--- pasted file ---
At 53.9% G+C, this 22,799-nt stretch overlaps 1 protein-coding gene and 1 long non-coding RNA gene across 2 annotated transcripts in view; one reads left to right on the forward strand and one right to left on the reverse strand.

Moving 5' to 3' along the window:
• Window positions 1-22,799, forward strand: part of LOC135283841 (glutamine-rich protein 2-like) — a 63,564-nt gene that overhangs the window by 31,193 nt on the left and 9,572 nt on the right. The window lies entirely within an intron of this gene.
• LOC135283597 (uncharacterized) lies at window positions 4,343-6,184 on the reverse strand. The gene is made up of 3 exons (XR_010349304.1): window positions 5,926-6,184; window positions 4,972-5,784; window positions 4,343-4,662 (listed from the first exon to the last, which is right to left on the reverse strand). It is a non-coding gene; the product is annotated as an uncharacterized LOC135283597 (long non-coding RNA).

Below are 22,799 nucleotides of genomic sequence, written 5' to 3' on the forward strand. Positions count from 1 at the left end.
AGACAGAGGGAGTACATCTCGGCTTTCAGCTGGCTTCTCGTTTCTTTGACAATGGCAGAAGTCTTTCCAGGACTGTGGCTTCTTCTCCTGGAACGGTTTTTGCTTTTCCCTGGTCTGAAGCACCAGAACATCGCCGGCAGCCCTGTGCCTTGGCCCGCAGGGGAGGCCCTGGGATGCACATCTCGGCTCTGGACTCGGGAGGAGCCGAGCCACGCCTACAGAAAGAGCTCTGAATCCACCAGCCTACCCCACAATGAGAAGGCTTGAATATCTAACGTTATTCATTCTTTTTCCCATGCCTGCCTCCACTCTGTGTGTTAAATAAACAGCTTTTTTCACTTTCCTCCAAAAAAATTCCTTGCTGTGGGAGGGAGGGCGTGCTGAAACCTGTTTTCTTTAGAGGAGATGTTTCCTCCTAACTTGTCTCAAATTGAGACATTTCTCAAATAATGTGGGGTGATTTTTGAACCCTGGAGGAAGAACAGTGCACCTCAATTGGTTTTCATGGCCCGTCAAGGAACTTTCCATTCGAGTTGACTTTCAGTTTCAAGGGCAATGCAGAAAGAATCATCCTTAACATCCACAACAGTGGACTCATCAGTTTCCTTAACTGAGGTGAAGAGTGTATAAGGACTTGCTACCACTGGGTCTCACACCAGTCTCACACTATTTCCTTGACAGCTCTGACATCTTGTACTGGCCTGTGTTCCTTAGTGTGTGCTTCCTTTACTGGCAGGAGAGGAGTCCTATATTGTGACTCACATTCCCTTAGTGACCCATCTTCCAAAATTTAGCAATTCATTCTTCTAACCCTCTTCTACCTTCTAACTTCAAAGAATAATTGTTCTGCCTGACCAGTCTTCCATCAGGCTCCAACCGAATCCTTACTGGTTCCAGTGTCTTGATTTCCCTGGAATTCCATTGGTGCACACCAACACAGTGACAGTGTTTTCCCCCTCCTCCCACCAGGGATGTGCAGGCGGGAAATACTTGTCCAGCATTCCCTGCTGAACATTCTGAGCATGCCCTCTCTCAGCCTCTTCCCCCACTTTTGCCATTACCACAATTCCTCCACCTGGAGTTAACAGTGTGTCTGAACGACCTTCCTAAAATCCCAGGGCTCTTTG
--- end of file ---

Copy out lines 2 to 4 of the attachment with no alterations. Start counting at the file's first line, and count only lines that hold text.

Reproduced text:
Moving 5' to 3' along the window:
• Window positions 1-22,799, forward strand: part of LOC135283841 (glutamine-rich protein 2-like) — a 63,564-nt gene that overhangs the window by 31,193 nt on the left and 9,572 nt on the right. The window lies entirely within an intron of this gene.
• LOC135283597 (uncharacterized) lies at window positions 4,343-6,184 on the reverse strand. The gene is made up of 3 exons (XR_010349304.1): window positions 5,926-6,184; window positions 4,972-5,784; window positions 4,343-4,662 (listed from the first exon to the last, which is right to left on the reverse strand). It is a non-coding gene; the product is annotated as an uncharacterized LOC135283597 (long non-coding RNA).